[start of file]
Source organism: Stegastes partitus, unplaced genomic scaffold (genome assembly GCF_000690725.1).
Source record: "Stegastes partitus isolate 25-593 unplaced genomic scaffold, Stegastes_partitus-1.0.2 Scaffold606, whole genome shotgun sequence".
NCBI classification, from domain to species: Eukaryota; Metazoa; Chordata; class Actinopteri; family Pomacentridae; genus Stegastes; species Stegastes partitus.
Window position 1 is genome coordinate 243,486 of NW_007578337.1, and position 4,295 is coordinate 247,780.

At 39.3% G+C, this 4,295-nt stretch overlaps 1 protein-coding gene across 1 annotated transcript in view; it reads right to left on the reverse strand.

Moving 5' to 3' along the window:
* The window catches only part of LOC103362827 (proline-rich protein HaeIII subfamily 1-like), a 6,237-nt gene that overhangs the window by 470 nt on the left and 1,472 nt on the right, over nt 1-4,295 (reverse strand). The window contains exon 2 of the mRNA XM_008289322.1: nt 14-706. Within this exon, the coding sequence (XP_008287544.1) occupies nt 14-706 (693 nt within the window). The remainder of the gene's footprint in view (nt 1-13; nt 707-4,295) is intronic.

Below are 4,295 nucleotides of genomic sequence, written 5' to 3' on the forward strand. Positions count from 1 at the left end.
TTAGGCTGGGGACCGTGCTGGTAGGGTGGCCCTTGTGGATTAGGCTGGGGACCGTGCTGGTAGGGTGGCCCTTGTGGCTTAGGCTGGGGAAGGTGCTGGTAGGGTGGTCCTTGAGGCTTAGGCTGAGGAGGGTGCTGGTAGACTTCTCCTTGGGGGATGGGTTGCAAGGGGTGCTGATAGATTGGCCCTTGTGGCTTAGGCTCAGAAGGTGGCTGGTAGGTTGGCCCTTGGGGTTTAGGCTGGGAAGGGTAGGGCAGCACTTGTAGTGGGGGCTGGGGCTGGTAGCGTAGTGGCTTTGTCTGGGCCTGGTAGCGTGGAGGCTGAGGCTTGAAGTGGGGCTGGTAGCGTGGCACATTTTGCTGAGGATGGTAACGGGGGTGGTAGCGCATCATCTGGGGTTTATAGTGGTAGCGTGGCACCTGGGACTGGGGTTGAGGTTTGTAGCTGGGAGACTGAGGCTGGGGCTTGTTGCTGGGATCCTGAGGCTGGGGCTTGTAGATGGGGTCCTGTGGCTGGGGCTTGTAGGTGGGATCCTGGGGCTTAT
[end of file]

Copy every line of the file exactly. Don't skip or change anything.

Source organism: Stegastes partitus, unplaced genomic scaffold (genome assembly GCF_000690725.1).
Source record: "Stegastes partitus isolate 25-593 unplaced genomic scaffold, Stegastes_partitus-1.0.2 Scaffold606, whole genome shotgun sequence".
NCBI classification, from domain to species: Eukaryota; Metazoa; Chordata; class Actinopteri; family Pomacentridae; genus Stegastes; species Stegastes partitus.
Window position 1 is genome coordinate 243,486 of NW_007578337.1, and position 4,295 is coordinate 247,780.

At 39.3% G+C, this 4,295-nt stretch overlaps 1 protein-coding gene across 1 annotated transcript in view; it reads right to left on the reverse strand.

Moving 5' to 3' along the window:
* The window catches only part of LOC103362827 (proline-rich protein HaeIII subfamily 1-like), a 6,237-nt gene that overhangs the window by 470 nt on the left and 1,472 nt on the right, over nt 1-4,295 (reverse strand). The window contains exon 2 of the mRNA XM_008289322.1: nt 14-706. Within this exon, the coding sequence (XP_008287544.1) occupies nt 14-706 (693 nt within the window). The remainder of the gene's footprint in view (nt 1-13; nt 707-4,295) is intronic.

Below are 4,295 nucleotides of genomic sequence, written 5' to 3' on the forward strand. Positions count from 1 at the left end.
TTAGGCTGGGGACCGTGCTGGTAGGGTGGCCCTTGTGGATTAGGCTGGGGACCGTGCTGGTAGGGTGGCCCTTGTGGCTTAGGCTGGGGAAGGTGCTGGTAGGGTGGTCCTTGAGGCTTAGGCTGAGGAGGGTGCTGGTAGACTTCTCCTTGGGGGATGGGTTGCAAGGGGTGCTGATAGATTGGCCCTTGTGGCTTAGGCTCAGAAGGTGGCTGGTAGGTTGGCCCTTGGGGTTTAGGCTGGGAAGGGTAGGGCAGCACTTGTAGTGGGGGCTGGGGCTGGTAGCGTAGTGGCTTTGTCTGGGCCTGGTAGCGTGGAGGCTGAGGCTTGAAGTGGGGCTGGTAGCGTGGCACATTTTGCTGAGGATGGTAACGGGGGTGGTAGCGCATCATCTGGGGTTTATAGTGGTAGCGTGGCACCTGGGACTGGGGTTGAGGTTTGTAGCTGGGAGACTGAGGCTGGGGCTTGTTGCTGGGATCCTGAGGCTGGGGCTTGTAGATGGGGTCCTGTGGCTGGGGCTTGTAGGTGGGATCCTGGGGCTTAT